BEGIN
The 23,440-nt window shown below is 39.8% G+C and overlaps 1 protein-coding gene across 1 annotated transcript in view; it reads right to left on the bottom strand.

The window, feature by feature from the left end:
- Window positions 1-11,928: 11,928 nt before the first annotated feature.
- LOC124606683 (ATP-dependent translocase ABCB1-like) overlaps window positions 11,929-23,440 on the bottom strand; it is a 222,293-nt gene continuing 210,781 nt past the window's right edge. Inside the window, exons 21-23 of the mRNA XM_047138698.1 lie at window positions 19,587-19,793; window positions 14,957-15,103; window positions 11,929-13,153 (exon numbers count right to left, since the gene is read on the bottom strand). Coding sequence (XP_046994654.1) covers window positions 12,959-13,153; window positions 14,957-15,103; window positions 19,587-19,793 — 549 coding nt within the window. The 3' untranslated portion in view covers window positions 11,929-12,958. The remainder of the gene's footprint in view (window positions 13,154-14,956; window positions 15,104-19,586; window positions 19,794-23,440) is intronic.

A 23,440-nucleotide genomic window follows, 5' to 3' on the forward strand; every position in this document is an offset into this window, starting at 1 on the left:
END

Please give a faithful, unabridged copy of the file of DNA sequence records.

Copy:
The 23,440-nt window shown below is 39.8% G+C and overlaps 1 protein-coding gene across 1 annotated transcript in view; it reads right to left on the bottom strand.

The window, feature by feature from the left end:
- Window positions 1-11,928: 11,928 nt before the first annotated feature.
- LOC124606683 (ATP-dependent translocase ABCB1-like) overlaps window positions 11,929-23,440 on the bottom strand; it is a 222,293-nt gene continuing 210,781 nt past the window's right edge. Inside the window, exons 21-23 of the mRNA XM_047138698.1 lie at window positions 19,587-19,793; window positions 14,957-15,103; window positions 11,929-13,153 (exon numbers count right to left, since the gene is read on the bottom strand). Coding sequence (XP_046994654.1) covers window positions 12,959-13,153; window positions 14,957-15,103; window positions 19,587-19,793 — 549 coding nt within the window. The 3' untranslated portion in view covers window positions 11,929-12,958. The remainder of the gene's footprint in view (window positions 13,154-14,956; window positions 15,104-19,586; window positions 19,794-23,440) is intronic.

A 23,440-nucleotide genomic window follows, 5' to 3' on the forward strand; every position in this document is an offset into this window, starting at 1 on the left: